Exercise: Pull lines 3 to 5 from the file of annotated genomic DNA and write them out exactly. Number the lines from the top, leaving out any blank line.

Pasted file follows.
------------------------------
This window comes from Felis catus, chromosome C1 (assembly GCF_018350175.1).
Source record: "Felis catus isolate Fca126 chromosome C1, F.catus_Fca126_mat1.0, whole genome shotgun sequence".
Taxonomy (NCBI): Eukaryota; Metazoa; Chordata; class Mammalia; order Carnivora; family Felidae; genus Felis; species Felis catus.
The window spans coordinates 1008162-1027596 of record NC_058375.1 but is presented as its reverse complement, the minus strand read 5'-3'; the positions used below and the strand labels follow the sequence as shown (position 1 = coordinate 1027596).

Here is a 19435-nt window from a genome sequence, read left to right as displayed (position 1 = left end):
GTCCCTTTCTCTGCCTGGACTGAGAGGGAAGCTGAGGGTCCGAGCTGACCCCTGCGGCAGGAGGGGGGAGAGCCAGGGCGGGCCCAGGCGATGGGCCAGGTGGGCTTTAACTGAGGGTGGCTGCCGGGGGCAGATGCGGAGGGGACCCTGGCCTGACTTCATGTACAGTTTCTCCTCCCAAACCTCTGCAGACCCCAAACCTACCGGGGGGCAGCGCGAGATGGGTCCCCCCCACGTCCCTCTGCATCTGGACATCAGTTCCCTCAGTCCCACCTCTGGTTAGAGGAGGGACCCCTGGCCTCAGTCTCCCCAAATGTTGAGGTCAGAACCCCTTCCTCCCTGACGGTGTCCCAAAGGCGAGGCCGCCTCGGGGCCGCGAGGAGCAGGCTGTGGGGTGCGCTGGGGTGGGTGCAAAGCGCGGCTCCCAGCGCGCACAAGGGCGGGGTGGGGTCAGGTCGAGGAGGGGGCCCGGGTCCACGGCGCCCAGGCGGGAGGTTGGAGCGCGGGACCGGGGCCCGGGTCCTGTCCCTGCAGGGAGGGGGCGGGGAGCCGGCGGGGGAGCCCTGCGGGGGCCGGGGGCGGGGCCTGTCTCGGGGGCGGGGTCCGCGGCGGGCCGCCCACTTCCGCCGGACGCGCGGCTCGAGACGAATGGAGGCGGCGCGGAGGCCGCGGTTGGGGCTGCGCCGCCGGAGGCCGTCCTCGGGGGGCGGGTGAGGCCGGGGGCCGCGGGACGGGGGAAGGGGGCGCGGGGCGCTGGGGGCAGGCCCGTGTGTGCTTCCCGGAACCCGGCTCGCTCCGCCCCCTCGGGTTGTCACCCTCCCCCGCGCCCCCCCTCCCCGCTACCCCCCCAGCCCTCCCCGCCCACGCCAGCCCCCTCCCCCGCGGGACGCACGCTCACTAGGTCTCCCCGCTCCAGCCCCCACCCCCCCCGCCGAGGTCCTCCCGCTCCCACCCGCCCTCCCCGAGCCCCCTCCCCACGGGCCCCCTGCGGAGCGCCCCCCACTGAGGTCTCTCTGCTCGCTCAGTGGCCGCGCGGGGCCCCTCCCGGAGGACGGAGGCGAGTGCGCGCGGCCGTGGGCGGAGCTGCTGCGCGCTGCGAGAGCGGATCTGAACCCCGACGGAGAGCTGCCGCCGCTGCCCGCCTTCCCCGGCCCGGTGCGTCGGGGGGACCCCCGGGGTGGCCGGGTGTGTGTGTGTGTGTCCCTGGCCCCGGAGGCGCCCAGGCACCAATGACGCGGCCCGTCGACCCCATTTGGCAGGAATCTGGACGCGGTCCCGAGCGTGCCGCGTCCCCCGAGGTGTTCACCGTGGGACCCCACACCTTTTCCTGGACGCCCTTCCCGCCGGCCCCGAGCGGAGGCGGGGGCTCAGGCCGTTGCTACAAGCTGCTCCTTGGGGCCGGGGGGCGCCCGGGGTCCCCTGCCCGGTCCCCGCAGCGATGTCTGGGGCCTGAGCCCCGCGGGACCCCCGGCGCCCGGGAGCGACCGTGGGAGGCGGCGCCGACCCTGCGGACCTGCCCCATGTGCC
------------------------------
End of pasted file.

Taxonomy (NCBI): Eukaryota; Metazoa; Chordata; class Mammalia; order Carnivora; family Felidae; genus Felis; species Felis catus.
The window spans coordinates 1008162-1027596 of record NC_058375.1 but is presented as its reverse complement, the minus strand read 5'-3'; the positions used below and the strand labels follow the sequence as shown (position 1 = coordinate 1027596).

Here is a 19435-nt window from a genome sequence, read left to right as displayed (position 1 = left end):